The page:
Dry Needling vs Acupuncture
Western medical acupuncture, as it is practiced in Canada by physiotherapists, is a therapeutic modality that uses the insertion of needles. This practice is also known as dry needling or intramuscular stimulation. This acts by directly stimulating the nervous system utilizing the mechanisms of antidromic reflexes, and neuromodulation, amongst other central effects. Its use in the physiotherapist’s scope of practice is usually limited to treatment of musculoskeletal pain. Less attention is paid to what particular points are used to modulate what traditional Chinese practitioners refer to as yin and yang, but acupuncture points are used to access the nervous system. Through stimulation of the nervous system we can release neuropeptides, increase blood flow, release opioid peptides and seratonin in the brain.
The system of acupuncture practiced by physiotherapists, although derived from traditional acupuncture, has evolved to become part of conventional practice and is no longer thought of as “alternative”. The current scientific concepts of neuroplasticity and neurotransmitters have helped us understand the mechanisms behind how it works; this knowledge wasn’t present thousands of years ago when acupuncture was first developed as part of an entire medical system of knowledge. Our current use of acupuncture does not include the concepts of yin, yang, and qi.
Acupuncture, as practiced by physiotherapists, can vary in technique from needling of trigger points, neurovascular bundles, nerve roots, and may differ in the number of needles used, etc. It is used within the framework of western evidence based medicine, but there still needs to be more controlled trials, and points are sometimes chosen based on clinical experience. Acupuncture in this framework is used to treat pain and not maintain wellness as it is used in the east or by those practicing TCM (traditional Chinese medicine).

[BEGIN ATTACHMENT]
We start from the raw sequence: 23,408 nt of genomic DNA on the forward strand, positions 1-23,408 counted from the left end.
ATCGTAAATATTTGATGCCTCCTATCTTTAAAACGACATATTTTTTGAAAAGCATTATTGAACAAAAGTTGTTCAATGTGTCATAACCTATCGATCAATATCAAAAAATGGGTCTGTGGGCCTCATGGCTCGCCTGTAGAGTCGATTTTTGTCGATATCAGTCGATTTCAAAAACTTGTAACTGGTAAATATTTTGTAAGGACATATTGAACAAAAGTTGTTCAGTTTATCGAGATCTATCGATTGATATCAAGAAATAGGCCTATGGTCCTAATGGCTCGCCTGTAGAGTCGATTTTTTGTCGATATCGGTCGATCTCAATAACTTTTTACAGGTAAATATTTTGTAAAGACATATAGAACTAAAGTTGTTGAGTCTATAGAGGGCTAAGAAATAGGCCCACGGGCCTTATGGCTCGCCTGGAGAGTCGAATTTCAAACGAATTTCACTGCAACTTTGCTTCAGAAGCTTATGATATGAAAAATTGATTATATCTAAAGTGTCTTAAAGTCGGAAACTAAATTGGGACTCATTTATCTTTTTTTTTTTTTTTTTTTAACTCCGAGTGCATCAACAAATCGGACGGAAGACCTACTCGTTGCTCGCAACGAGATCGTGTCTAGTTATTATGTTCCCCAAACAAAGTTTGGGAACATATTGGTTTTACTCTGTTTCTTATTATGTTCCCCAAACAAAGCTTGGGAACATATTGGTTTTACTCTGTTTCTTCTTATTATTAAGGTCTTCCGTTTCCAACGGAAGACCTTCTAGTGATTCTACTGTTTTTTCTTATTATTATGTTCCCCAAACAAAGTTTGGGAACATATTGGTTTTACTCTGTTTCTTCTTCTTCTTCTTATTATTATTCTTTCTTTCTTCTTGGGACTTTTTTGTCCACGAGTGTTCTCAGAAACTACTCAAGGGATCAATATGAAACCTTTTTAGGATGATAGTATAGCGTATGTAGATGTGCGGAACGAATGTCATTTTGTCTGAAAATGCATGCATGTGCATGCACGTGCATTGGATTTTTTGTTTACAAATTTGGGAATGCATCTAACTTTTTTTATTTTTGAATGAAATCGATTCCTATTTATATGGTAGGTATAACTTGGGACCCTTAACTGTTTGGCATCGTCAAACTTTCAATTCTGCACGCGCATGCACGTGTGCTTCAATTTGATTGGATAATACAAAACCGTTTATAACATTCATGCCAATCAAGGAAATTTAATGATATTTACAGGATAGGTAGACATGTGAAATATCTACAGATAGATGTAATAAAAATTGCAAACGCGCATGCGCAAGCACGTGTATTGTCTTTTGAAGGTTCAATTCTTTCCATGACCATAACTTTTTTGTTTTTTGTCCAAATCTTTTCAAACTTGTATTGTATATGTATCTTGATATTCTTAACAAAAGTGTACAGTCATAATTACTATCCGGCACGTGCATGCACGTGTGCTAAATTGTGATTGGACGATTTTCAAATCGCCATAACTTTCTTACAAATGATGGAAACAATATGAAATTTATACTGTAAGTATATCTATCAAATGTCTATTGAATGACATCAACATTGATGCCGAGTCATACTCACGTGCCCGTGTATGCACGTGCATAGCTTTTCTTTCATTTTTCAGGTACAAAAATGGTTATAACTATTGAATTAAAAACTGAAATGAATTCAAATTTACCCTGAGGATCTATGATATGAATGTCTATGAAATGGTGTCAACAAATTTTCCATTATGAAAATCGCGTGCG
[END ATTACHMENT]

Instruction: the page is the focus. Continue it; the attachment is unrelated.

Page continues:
There are similarities between Eastern TCM practiced acupuncture, and western medical acupuncture (dry needling, intramuscular stimulation) in terms of the points of access to the nervous system. Trigger points often correspond to what TCM practitioners call “ashi points”. Although they are identified as the same point, the purpose of needling them will be different when done by a physiotherapist vs a practitioner of TCM. Many acupuncture points correspond to the location of a neurovascular bundle or nerve root; thus, may be the desired way of stimulating the nervous system. Again, the aim of which will be different depending on the viewpoint of the practitioner. (calming the nervous system vs. changing a yin/yang balance)